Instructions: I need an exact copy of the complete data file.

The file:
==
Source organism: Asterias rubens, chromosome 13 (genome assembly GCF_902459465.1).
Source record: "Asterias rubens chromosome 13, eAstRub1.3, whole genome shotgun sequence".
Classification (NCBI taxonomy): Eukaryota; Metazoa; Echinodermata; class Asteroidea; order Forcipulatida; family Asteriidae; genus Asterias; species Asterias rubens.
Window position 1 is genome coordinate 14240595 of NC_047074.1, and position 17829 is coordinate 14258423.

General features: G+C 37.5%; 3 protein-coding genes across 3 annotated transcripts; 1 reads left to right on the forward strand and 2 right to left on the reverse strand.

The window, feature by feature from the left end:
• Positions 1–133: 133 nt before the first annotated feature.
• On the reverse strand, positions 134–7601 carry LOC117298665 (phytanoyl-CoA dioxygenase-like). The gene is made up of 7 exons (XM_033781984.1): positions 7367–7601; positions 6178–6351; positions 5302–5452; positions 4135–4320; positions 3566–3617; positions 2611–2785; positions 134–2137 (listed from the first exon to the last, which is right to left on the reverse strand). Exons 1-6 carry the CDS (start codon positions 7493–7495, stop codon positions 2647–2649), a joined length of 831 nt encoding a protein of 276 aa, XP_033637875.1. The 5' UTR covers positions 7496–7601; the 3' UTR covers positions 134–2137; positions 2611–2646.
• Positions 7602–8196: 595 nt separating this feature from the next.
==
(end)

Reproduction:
Source organism: Asterias rubens, chromosome 13 (genome assembly GCF_902459465.1).
Source record: "Asterias rubens chromosome 13, eAstRub1.3, whole genome shotgun sequence".
Classification (NCBI taxonomy): Eukaryota; Metazoa; Echinodermata; class Asteroidea; order Forcipulatida; family Asteriidae; genus Asterias; species Asterias rubens.
Window position 1 is genome coordinate 14240595 of NC_047074.1, and position 17829 is coordinate 14258423.

General features: G+C 37.5%; 3 protein-coding genes across 3 annotated transcripts; 1 reads left to right on the forward strand and 2 right to left on the reverse strand.

The window, feature by feature from the left end:
• Positions 1–133: 133 nt before the first annotated feature.
• On the reverse strand, positions 134–7601 carry LOC117298665 (phytanoyl-CoA dioxygenase-like). The gene is made up of 7 exons (XM_033781984.1): positions 7367–7601; positions 6178–6351; positions 5302–5452; positions 4135–4320; positions 3566–3617; positions 2611–2785; positions 134–2137 (listed from the first exon to the last, which is right to left on the reverse strand). Exons 1-6 carry the CDS (start codon positions 7493–7495, stop codon positions 2647–2649), a joined length of 831 nt encoding a protein of 276 aa, XP_033637875.1. The 5' UTR covers positions 7496–7601; the 3' UTR covers positions 134–2137; positions 2611–2646.
• Positions 7602–8196: 595 nt separating this feature from the next.